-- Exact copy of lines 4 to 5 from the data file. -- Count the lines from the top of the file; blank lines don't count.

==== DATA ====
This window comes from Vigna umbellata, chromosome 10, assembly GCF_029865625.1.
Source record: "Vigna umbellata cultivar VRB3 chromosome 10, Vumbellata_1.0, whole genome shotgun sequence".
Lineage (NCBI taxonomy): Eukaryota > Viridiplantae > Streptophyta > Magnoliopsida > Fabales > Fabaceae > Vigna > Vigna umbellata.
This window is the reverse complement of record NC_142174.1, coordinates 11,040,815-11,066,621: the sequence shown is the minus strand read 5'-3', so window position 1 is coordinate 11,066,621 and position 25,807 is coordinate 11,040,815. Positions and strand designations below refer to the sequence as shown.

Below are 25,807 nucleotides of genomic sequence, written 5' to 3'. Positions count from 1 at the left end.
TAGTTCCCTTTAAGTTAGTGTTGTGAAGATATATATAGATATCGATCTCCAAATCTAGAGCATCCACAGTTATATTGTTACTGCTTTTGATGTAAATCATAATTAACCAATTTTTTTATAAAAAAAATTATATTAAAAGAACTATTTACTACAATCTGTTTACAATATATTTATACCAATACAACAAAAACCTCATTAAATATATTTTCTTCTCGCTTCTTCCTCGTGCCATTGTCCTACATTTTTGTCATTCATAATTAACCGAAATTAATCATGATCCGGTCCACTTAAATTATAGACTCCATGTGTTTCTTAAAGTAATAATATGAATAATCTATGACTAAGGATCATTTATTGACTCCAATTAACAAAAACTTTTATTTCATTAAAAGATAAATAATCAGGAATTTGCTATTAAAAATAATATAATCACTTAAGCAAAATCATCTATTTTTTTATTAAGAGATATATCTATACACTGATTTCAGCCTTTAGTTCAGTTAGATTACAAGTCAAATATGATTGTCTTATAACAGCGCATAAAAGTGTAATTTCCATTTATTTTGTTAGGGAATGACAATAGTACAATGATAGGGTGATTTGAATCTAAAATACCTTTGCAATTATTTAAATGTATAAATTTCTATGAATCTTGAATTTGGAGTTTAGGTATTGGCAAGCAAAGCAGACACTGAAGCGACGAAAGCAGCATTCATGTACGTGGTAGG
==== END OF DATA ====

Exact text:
This window is the reverse complement of record NC_142174.1, coordinates 11,040,815-11,066,621: the sequence shown is the minus strand read 5'-3', so window position 1 is coordinate 11,066,621 and position 25,807 is coordinate 11,040,815. Positions and strand designations below refer to the sequence as shown.

Below are 25,807 nucleotides of genomic sequence, written 5' to 3'. Positions count from 1 at the left end.